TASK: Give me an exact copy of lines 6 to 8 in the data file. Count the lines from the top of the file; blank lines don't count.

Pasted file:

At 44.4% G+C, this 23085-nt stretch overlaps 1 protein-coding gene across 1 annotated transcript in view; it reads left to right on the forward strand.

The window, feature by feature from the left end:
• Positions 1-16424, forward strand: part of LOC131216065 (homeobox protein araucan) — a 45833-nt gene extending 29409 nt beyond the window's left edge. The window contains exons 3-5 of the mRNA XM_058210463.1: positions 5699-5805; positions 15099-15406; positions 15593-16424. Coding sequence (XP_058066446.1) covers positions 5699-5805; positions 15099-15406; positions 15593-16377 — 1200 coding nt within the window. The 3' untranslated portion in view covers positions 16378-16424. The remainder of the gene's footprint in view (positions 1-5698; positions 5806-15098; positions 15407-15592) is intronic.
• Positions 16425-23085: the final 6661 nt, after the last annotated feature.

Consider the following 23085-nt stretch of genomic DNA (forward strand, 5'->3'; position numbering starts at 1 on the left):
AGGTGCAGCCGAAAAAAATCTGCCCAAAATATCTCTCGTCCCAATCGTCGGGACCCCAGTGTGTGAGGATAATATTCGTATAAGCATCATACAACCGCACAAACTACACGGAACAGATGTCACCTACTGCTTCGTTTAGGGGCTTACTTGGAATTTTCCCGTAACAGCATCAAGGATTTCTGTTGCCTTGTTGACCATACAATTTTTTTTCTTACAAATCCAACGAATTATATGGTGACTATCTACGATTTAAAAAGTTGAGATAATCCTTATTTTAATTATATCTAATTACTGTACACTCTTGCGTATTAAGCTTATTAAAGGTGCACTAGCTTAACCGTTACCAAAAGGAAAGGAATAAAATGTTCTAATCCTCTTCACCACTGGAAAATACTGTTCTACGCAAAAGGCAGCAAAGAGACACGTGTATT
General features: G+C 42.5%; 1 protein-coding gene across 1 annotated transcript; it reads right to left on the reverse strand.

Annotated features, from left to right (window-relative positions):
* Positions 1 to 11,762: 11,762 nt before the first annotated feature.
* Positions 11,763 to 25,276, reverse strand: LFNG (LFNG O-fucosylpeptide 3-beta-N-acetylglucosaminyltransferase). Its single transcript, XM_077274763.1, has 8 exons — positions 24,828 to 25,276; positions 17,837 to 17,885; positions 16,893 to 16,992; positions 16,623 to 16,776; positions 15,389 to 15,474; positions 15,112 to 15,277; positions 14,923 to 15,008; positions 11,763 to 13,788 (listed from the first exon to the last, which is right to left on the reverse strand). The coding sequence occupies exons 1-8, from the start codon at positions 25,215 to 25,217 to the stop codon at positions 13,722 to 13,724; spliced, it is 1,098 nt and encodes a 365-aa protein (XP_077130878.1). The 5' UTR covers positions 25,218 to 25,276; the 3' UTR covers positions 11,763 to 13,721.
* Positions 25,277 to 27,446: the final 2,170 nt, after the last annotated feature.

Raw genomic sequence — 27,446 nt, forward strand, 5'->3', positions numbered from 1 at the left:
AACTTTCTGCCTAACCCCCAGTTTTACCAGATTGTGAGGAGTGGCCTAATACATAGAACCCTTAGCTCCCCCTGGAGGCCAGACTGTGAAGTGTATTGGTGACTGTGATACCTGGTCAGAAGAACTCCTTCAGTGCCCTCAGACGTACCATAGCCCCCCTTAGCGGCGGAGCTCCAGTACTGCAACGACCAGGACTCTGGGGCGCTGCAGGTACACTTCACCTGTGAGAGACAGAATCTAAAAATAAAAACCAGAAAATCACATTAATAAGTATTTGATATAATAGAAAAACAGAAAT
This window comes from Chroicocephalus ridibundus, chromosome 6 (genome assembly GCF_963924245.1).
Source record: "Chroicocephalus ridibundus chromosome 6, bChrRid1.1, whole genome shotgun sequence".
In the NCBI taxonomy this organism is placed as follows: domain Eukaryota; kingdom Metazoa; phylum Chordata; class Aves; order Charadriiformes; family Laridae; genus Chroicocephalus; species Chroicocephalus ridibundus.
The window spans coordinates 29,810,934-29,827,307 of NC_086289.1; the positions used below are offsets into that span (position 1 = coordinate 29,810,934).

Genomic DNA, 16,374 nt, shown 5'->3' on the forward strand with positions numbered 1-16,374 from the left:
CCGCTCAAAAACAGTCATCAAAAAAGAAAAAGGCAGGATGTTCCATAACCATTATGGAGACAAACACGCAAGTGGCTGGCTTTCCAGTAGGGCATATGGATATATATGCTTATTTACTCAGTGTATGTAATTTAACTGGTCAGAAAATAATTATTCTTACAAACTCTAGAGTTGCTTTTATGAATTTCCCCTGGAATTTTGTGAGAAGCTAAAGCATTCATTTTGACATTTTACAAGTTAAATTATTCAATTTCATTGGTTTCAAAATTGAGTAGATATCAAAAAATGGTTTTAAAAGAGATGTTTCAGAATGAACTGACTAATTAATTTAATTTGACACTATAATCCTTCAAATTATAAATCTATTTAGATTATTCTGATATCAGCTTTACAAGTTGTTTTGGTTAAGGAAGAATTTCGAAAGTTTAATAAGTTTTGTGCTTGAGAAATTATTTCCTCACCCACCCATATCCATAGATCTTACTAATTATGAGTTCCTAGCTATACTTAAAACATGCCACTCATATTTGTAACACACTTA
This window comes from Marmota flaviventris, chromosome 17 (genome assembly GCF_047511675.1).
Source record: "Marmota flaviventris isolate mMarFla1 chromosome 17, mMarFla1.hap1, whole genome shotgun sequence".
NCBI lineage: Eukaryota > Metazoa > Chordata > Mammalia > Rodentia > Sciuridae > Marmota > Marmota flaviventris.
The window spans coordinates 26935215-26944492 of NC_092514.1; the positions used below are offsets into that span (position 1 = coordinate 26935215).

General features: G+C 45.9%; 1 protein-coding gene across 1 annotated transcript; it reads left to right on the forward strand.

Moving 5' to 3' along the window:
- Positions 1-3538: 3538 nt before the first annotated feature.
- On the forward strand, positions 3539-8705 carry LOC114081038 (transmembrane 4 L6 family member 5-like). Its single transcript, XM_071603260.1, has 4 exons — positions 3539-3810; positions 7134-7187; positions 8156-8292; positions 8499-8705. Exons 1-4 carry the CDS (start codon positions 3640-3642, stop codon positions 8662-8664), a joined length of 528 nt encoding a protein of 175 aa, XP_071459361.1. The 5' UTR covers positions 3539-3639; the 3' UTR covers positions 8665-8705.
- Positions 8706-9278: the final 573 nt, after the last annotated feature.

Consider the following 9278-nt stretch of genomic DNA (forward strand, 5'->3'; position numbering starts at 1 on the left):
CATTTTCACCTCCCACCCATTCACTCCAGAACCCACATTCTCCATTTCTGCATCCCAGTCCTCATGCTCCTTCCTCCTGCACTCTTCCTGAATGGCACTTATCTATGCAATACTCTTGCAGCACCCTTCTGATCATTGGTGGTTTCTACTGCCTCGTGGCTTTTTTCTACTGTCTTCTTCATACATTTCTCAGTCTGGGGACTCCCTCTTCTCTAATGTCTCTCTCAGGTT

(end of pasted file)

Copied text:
AGGTGCAGCCGAAAAAAATCTGCCCAAAATATCTCTCGTCCCAATCGTCGGGACCCCAGTGTGTGAGGATAATATTCGTATAAGCATCATACAACCGCACAAACTACACGGAACAGATGTCACCTACTGCTTCGTTTAGGGGCTTACTTGGAATTTTCCCGTAACAGCATCAAGGATTTCTGTTGCCTTGTTGACCATACAATTTTTTTTCTTACAAATCCAACGAATTATATGGTGACTATCTACGATTTAAAAAGTTGAGATAATCCTTATTTTAATTATATCTAATTACTGTACACTCTTGCGTATTAAGCTTATTAAAGGTGCACTAGCTTAACCGTTACCAAAAGGAAAGGAATAAAATGTTCTAATCCTCTTCACCACTGGAAAATACTGTTCTACGCAAAAGGCAGCAAAGAGACACGTGTATT
General features: G+C 42.5%; 1 protein-coding gene across 1 annotated transcript; it reads right to left on the reverse strand.

Annotated features, from left to right (window-relative positions):